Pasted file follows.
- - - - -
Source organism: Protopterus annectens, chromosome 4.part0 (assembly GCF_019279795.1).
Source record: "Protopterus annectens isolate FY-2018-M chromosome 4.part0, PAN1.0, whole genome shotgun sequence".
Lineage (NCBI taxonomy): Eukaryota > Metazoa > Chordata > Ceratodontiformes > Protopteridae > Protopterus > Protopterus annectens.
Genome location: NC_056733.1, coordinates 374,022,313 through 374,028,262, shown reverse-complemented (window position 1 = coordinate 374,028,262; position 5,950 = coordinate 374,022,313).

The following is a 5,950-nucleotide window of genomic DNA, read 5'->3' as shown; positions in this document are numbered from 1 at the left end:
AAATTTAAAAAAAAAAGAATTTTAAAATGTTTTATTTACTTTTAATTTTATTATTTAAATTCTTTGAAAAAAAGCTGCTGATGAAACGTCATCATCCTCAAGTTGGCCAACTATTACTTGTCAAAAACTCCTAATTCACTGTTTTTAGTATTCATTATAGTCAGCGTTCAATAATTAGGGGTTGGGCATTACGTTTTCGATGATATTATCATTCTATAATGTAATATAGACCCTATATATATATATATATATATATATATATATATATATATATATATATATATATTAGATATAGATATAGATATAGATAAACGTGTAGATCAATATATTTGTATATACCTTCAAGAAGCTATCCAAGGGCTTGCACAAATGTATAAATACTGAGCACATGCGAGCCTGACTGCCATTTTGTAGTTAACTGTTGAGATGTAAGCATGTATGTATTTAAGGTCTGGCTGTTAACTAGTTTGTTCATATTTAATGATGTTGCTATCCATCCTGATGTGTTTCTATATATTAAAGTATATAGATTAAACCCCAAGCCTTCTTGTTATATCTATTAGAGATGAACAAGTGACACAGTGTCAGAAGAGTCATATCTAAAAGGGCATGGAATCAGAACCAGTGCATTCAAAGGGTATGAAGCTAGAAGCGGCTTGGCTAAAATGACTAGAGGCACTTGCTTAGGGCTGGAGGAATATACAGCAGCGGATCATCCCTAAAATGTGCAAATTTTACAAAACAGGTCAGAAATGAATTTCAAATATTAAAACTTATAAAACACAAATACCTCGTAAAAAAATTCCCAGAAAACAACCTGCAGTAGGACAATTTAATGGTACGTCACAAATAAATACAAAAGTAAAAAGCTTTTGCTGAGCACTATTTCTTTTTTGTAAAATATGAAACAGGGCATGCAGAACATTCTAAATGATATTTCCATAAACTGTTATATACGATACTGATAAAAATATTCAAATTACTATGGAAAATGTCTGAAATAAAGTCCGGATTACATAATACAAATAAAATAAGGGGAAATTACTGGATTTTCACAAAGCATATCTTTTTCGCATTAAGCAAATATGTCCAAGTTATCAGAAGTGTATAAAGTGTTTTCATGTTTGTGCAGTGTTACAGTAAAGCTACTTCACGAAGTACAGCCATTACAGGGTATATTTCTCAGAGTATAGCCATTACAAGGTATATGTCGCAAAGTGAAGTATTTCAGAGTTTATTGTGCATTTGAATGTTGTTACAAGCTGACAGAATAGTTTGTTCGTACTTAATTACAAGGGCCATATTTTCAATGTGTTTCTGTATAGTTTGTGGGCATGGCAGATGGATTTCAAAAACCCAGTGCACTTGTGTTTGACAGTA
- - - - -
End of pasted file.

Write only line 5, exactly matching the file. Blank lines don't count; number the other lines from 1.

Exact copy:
The following is a 5,950-nucleotide window of genomic DNA, read 5'->3' as shown; positions in this document are numbered from 1 at the left end: